Supporting Independence with Mobility and Home Modifications
Play • 45 min

Dannelle speaks with occupational therapist, Emilia Bourland. In this episode, Emilia shares how we can reframe our approach to using mobility aides as tools of support and independence and how care partners should communicate needs and concerns for our own health and safety. Dannelle and Emilia discuss the importance of acknowledging our loved one’s fear of loss of independence and why support systems are essential to gaining the most effective tools and information as a caregiver.  

“The way might not look like we think it should look or like it used to look, but when we open up our mind to the possibilities, when we stay open-minded as to how something can happen, it's limitless.” - Emilia Bourland 



  • 03:31 Emilia’s three core values and how they connect to occupational therapy and caregiving 
  • 07:43 Educating people on caregiving by explaining the “how” and the “why” 
  • 10:07 How occupational therapists help with safety 
  • 13:21 An example of how an adaptation can help with transfers 
  • 18:46 Affordable places to buy durable medical equipment 
  • 21:24 How home health assessments can help improve accessibility 
  • 24:26 Paying for home health assessments with an occupational therapist 
  • 28:02 How to help loved ones adjust to integrating mobility aides 
  • 32:28 Examples of simple, inexpensive home modifications that will make life easier 
  • 37:02 Amelia’s passions outside of caregiving 

Takeaway Learnings

1. Balancing safety with support for our care partner’s independence can be so challenging. Using mobility devices, adaptive equipment, and home modifications can help create a care environment that reduces risk of injury for both care partners, while also empowering more self-reliance in those we care for. 


2. When we have the right information, we’re empowered to make better decisions. The disconnect between educational resources and the people who need them most is frustrating, but most importantly know that they exist, and may require a little digging to find what works. It may also be helpful to enlist a professional, or provide additional information like the Home Modification Information Network, which has been developed with support from the Administration for Community Living. On their site, you can find educational materials, programs, policies, funding, and more resources by state.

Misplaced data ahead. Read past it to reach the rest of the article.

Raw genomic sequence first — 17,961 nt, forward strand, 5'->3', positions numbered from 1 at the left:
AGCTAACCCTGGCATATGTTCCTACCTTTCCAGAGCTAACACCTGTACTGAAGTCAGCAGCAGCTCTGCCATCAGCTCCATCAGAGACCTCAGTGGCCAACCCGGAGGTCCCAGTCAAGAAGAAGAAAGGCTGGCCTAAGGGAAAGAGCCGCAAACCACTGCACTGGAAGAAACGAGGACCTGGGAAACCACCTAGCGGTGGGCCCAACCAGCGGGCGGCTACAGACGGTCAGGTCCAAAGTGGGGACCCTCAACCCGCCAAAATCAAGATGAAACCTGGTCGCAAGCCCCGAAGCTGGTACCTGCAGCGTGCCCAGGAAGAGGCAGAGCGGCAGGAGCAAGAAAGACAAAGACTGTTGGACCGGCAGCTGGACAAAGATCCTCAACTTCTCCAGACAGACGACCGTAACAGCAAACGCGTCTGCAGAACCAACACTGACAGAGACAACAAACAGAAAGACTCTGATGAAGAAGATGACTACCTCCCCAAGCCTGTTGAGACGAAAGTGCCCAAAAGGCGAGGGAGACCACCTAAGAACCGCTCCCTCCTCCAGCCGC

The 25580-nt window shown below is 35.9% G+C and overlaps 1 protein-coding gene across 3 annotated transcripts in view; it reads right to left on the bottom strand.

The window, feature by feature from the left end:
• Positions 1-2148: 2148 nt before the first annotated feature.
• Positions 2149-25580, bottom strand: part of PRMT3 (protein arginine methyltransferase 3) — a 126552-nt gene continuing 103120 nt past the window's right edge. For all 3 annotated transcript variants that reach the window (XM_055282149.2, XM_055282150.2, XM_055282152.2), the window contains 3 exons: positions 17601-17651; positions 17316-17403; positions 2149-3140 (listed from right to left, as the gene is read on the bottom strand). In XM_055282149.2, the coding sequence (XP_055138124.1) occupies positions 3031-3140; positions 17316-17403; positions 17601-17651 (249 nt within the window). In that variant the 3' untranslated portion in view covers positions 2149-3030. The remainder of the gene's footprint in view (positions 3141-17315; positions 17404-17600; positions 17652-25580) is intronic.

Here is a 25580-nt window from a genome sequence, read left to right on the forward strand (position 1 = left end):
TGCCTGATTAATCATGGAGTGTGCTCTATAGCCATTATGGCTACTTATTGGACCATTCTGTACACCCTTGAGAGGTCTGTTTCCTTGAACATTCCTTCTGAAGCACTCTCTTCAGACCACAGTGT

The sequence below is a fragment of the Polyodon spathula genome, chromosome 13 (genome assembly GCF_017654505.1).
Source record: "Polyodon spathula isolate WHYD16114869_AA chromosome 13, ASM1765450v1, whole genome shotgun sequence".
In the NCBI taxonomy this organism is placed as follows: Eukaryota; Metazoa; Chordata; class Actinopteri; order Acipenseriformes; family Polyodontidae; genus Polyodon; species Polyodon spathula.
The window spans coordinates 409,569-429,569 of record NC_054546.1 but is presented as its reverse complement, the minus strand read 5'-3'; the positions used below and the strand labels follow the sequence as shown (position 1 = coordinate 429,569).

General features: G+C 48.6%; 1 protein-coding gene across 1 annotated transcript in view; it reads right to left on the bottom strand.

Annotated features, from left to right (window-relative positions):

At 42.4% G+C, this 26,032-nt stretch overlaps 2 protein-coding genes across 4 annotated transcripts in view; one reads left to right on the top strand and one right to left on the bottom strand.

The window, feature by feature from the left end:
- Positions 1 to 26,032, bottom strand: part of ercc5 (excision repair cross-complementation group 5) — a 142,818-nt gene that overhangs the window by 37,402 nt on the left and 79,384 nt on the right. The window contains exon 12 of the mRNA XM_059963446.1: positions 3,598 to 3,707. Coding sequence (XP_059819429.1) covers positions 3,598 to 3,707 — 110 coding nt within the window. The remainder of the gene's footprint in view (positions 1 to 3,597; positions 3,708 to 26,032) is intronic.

3. If the person we care for is in medical crisis or rehabilitation, that’s an optimal time to talk with an occupational therapist or other appropriate care specialist to do a home safety assessment. 


Actionable Tips

1. Emilia talks about the difference our approach can make to help reframe how loved ones can understandably feel about using mobility aides. The default feeling is often that using a device like a walker or lift aid represents a taking away or loss of independence. When we’re having these conversations, taking time to first think about how we present choices and their benefits can be helpful – like, “I want to support you in doing what you can for yourself for as long as possible”. So, we’re addressing the fear and grief around loss of independence along with a potential help.  


2. For those of us who provide educational support, training, or instruction, as care professionals, it’s important we’re clear about our role – which is not about trying to fix a single specific problem or situation, but rather asking ourselves, “What information can I share to help care partners make more informed decisions now and in future?” This is empowerment. 


3. We need to take our physical strain and limitations seriously. Ask yourself, your support group, or consult with a professional about what kind of device aids, tools, or other assistance can help ease the strain of transfers or other daily caregiving activities. 

About Emilia Bourland

Emilia Bourland, OTR, ECHM is the president and founder of Higher Standards Caregiver Training, as well as co-founder of The Purpose Project. She has been an occupational therapist for over 10 years, working in adult settings ranging from home health to the ICU, and everywhere in between. Emilia has worked as adjunct faculty at Texas Woman's University, teaching masters level occupational therapy students both hands on clinical skills and advanced professional reasoning. She has taught safe handling and care skills to nurses, caregivers, and clients/patients since the start of her career as an occupational therapist, providing direct training to thousands of people, in addition to logging tens of thousands of hours in her own clinical practice. Emilia holds her master's degree in occupational therapy from Texas Woman's University and her Executive Certificate in Home Modification from the Leonard Davis School of Gerontology at the University of Southern California. She is nationally registered with the National Board of Certification of Occupational Therapists and is licensed as an occupational therapist in the state of Texas. Emilia has been academically published in "Topics In Stroke Rehabilitation," and is the creator of "The Guide to Successful Aging" Planning Tool. 

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